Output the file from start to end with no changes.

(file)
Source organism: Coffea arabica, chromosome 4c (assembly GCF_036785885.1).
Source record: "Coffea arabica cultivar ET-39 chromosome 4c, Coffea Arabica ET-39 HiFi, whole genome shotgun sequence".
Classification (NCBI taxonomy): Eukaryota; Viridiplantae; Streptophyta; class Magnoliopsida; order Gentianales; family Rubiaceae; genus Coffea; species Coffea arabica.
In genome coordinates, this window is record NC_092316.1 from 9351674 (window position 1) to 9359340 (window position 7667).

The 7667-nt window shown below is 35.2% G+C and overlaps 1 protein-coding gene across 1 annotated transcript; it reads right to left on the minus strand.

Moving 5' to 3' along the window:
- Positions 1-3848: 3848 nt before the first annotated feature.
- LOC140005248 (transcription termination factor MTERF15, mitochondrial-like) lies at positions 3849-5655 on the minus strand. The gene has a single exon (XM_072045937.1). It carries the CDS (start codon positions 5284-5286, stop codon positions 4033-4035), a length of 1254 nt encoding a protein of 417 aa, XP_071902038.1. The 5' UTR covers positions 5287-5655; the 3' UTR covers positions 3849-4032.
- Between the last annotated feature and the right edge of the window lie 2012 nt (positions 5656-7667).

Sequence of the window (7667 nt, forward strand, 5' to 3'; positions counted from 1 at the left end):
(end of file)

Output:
Source organism: Coffea arabica, chromosome 4c (assembly GCF_036785885.1).
Source record: "Coffea arabica cultivar ET-39 chromosome 4c, Coffea Arabica ET-39 HiFi, whole genome shotgun sequence".
Classification (NCBI taxonomy): Eukaryota; Viridiplantae; Streptophyta; class Magnoliopsida; order Gentianales; family Rubiaceae; genus Coffea; species Coffea arabica.
In genome coordinates, this window is record NC_092316.1 from 9351674 (window position 1) to 9359340 (window position 7667).

The 7667-nt window shown below is 35.2% G+C and overlaps 1 protein-coding gene across 1 annotated transcript; it reads right to left on the minus strand.

Moving 5' to 3' along the window:
- Positions 1-3848: 3848 nt before the first annotated feature.
- LOC140005248 (transcription termination factor MTERF15, mitochondrial-like) lies at positions 3849-5655 on the minus strand. The gene has a single exon (XM_072045937.1). It carries the CDS (start codon positions 5284-5286, stop codon positions 4033-4035), a length of 1254 nt encoding a protein of 417 aa, XP_071902038.1. The 5' UTR covers positions 5287-5655; the 3' UTR covers positions 3849-4032.
- Between the last annotated feature and the right edge of the window lie 2012 nt (positions 5656-7667).

Sequence of the window (7667 nt, forward strand, 5' to 3'; positions counted from 1 at the left end):